- education and assistance. Nutrition education policies, such as the new campaign 'better health'(and as Italy had promised to do, with the State-Regions agreement 17.1.19 devoid of any sequel) and promotion of physical exercise. (4) Introduction of the energy value (kcal) on the labels of alcoholic beverages. Weight management services, dietary advice and guidance on reading food labels.

Prohibit advertisements online di junk food. Why?

'We are already committed to limit HFSS announcements on television before 21:00. But we also need to go further and address how children can be influenced online, where they spend more and more time. (…) We want to support people of all ages to make healthier choices. ' (Jo Churchill, Minister of Public Health, UK)

The elapsed time online by children aged 5-15 it is constantly increasing. From 2010 to 2017 there was a 450% increase in advertising spending on websites of food and drink and minors are exposed to over £ 15 billion of advertising every year online di junk food. With a number of views in continuous growth (+ 3,4% the 2020 estimate on 2019). Evidently, that exposure has worsened even more with COVID-19.

Prohibit advertisements junk foods would help protect children from developing unhealthy eating habits. Not only that obesity is associated with a reduction in life expectancy and is a risk factor for a number of chronic diseases. But also because there would be some evidence that people who are overweight or obese are more at risk of becoming seriously ill or even dying from COVID-19.

HFSS foods, advertising ban

Restrictions proposed by the London government apply to online advertising of HFSS foods directed at consumers. With prohibition of:

Email promotional,

- messaging,

- activity of marketing in unpaid spaces, for example on sites websites e social media, where the operator of marketing has editorial and / or financial control over the contents,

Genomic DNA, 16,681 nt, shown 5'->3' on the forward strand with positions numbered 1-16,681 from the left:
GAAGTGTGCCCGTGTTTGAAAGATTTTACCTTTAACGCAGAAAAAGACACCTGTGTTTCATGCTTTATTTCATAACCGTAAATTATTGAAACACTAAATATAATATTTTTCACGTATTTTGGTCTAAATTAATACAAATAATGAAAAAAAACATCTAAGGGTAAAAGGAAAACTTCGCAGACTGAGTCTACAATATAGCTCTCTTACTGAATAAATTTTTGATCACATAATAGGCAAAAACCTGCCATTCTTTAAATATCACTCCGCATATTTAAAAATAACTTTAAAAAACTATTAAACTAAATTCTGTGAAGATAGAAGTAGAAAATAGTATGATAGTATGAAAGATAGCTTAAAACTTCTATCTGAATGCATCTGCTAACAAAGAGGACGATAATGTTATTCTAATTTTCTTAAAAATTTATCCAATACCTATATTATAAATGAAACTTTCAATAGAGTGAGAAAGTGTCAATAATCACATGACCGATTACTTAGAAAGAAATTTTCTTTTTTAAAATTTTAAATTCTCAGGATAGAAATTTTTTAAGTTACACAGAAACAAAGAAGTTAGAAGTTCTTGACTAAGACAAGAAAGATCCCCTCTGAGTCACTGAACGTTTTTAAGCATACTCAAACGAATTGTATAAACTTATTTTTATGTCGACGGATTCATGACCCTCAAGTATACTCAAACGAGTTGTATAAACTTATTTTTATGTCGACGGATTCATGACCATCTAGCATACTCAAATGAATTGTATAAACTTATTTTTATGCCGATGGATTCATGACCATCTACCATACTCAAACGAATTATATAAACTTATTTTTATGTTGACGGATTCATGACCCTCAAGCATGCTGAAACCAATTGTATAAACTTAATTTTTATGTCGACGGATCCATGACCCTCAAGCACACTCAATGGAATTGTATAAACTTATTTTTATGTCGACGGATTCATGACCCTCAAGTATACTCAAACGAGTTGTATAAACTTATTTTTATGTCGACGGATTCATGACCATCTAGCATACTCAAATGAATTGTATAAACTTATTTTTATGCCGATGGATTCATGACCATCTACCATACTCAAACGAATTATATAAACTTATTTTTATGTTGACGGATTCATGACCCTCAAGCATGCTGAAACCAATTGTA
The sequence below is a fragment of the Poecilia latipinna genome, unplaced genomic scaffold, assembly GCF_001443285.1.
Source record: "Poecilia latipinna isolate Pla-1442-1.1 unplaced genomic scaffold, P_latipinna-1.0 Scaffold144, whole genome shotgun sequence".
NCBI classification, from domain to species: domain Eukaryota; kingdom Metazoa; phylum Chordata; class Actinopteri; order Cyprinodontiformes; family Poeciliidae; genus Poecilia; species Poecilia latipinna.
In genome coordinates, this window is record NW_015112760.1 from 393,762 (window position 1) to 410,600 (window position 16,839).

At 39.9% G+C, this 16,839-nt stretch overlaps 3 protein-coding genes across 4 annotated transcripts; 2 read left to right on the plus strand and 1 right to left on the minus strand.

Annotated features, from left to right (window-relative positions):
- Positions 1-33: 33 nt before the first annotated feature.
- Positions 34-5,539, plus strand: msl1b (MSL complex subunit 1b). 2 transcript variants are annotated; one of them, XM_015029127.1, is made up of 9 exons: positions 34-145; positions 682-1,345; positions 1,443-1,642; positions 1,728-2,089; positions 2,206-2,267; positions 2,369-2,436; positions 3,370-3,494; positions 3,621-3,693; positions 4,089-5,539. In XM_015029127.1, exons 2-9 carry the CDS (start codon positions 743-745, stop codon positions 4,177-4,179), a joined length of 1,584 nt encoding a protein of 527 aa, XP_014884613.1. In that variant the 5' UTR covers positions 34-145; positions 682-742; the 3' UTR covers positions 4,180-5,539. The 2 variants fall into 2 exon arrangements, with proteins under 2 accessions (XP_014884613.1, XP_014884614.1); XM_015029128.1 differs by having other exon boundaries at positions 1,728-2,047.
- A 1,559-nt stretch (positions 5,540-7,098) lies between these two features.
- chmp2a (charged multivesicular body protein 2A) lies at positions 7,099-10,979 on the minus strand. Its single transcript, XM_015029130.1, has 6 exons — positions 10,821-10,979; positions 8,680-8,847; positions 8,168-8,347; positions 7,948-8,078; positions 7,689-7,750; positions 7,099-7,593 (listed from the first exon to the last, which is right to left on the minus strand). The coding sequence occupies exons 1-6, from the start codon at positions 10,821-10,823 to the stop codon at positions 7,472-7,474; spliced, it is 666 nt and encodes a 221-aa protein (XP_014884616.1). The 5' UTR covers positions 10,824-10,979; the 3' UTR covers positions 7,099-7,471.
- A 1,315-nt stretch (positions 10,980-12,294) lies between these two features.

- advertising banners and video ads,

- viral advertisements, with content created by the operator of marketing or by third parties paid by it or who in any case act under its editorial control, in order to collect follow-up,

- paid advertising on the channels of social media. Native content, an influenceretc.,

- advertising inapp o app intended for advertising,

advergames.

Possible exclusions instead concern:

- B2B communication (business-to-business),

- factual information on products and / or services (e.g. product names, nutritional information, ingredients),

- sales platforms online (sites, channels socialapp), as well as Email, messages or notifications push directed to consumers who have chosen to subscribe to this type of communication. (6) The most delicate aspect.

Controls

A public authority it will be in charge of regulating the prohibitions and checking the effective compliance with the new rules. Such an entity should take effective action against advertisers who violate the rules, especially in cases of serious or repeated violations.

The responsability daily enforcement of rules, handling complaints, providing guidelines and training to operators should remain the responsibility of the SAA (Advertising Standards Authority), a self-control body equivalent to the Advertising Self-Regulatory Institute (IAP) in Italy.